Energy Studies FAQ
The Institute for Energy Studies is a unique, interdisciplinary program with multi-college collaboration, including Huxley College of the Environment, the College of Science and Engineering, and the College of Business and Economics. The ten departments participating in this interdisciplinary program are recognized for their outstanding educational programs and demonstrated excellence.
The Energy Policy and Management program fosters interdisciplinary thinking, learning and problem solving and integrates courses in economics, environmental studies, environmental science, and various other disciplines. Students gain knowledge and develop analytic skills in the policy and management aspects of today's diverse energy business, along with broad exposure to the science, environmental, business and policy aspects of the energy system that drive the formation and analysis of energy-related policies.
The goal of the Energy Science and Technology degree is to give students knowledge and analytic skills in the science and technology of today’s diverse energy systems and industries. The degree is designed to prepare graduates to become leaders in Washington’s emerging clean energy economy with an interdisciplinary education that emphasizes applied science and technology, complemented by energy policy and business practices, that industry experts have prioritized among Washington’s energy workforce needs.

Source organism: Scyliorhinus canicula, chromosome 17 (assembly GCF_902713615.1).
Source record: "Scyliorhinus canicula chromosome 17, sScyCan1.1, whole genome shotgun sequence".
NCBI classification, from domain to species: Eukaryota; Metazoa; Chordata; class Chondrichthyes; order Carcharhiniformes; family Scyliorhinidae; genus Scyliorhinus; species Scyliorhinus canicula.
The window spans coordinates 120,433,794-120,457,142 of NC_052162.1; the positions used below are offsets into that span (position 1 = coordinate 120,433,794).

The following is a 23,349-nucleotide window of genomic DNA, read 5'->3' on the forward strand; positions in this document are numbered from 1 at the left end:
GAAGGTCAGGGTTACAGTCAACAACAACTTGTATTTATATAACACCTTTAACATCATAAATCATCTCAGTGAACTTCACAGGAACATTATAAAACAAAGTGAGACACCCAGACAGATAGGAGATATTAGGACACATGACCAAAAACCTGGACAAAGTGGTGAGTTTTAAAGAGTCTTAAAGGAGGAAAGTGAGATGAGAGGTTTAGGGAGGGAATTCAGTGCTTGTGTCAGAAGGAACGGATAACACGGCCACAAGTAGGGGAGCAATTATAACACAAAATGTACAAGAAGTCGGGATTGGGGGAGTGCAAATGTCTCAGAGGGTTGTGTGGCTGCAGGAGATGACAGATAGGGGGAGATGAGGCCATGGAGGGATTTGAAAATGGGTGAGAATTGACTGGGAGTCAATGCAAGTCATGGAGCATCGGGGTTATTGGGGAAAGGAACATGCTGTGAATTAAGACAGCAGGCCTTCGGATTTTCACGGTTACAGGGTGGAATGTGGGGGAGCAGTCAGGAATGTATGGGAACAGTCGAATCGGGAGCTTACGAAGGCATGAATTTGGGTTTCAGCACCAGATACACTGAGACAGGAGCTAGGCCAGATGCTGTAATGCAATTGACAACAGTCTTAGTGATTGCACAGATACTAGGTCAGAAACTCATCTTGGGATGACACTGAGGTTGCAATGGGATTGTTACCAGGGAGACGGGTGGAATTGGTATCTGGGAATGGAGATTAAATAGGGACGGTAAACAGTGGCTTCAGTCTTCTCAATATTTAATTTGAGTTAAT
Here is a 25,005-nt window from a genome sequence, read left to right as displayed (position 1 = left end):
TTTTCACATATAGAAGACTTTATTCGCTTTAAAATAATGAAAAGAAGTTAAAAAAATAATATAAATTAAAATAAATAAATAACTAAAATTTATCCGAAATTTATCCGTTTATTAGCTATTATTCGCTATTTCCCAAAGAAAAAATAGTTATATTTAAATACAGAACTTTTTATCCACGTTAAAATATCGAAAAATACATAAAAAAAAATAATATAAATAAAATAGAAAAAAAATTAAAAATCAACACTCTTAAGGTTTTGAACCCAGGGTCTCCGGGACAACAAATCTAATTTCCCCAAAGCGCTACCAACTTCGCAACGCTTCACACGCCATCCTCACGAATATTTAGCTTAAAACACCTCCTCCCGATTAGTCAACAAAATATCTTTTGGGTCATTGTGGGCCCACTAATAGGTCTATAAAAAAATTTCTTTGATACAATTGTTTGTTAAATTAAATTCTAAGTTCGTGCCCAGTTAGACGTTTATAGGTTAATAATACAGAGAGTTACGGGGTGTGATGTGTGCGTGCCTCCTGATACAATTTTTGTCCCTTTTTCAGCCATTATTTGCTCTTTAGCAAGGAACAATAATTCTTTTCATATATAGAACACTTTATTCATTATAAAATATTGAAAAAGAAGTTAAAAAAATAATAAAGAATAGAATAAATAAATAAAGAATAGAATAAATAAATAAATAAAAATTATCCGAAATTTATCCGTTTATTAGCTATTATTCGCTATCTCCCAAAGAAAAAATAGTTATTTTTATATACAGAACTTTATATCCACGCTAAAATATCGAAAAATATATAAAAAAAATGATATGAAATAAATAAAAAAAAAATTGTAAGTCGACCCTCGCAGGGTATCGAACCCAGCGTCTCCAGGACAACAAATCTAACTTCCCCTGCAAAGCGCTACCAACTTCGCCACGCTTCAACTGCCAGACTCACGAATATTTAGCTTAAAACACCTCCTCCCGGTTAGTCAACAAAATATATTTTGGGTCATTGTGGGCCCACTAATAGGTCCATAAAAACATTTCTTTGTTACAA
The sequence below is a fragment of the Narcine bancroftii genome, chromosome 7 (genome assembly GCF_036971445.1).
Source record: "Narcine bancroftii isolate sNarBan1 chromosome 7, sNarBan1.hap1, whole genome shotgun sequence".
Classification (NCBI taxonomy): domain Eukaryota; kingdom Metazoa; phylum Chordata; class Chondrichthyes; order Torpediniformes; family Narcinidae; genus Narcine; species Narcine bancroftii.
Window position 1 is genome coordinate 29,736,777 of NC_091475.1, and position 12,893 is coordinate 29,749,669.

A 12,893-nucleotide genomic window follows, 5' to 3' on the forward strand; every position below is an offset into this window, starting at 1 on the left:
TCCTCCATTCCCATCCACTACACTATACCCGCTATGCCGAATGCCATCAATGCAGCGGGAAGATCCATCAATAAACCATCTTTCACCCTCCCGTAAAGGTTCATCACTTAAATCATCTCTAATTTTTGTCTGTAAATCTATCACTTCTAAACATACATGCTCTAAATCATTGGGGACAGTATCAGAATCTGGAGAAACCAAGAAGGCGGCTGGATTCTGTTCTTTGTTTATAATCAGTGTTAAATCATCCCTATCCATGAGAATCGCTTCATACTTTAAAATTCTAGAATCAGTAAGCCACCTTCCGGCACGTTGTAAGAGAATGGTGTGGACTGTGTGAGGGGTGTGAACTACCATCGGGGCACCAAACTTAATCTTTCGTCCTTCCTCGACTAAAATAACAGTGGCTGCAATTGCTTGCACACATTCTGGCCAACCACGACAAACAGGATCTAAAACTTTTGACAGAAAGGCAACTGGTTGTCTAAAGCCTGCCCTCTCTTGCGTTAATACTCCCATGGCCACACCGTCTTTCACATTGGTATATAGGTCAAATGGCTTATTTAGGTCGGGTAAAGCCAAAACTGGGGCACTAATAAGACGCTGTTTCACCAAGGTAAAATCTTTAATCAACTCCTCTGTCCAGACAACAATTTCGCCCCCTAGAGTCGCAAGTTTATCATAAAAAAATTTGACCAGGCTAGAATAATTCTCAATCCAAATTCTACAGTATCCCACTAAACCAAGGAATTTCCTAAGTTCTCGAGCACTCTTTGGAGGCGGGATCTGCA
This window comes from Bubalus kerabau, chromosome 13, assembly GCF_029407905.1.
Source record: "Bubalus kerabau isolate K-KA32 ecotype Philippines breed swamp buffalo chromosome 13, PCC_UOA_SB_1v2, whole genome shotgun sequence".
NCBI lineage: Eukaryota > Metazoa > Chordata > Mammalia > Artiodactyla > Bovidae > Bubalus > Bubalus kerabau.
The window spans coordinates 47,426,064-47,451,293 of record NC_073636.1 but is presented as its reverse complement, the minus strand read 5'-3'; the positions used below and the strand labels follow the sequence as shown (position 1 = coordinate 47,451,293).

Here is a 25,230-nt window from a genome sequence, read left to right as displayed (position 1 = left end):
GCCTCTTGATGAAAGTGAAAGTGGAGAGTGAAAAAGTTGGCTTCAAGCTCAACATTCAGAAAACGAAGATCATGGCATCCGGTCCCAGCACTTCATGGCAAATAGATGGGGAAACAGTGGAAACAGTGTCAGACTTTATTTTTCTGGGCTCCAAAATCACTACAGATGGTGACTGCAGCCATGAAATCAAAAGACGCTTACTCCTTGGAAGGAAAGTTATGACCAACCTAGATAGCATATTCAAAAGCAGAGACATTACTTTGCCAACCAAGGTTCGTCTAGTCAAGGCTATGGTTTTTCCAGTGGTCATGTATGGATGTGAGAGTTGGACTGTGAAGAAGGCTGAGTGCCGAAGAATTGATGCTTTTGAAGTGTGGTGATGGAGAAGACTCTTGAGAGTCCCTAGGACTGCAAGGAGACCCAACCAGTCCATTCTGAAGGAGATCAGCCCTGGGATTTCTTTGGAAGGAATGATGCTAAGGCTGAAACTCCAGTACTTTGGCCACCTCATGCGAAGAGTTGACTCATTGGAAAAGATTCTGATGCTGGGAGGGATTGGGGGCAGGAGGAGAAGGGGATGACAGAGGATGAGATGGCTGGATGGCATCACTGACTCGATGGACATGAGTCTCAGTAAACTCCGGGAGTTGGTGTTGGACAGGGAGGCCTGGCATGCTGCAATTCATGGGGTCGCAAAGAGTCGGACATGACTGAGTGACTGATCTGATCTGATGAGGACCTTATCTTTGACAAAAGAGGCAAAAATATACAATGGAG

Email Program Advisor, Gail Cowan (firstname.lastname@example.org), to declare an energy major, minor, or certificate.
Currently, we do not have pre-major requirements prior to declaring.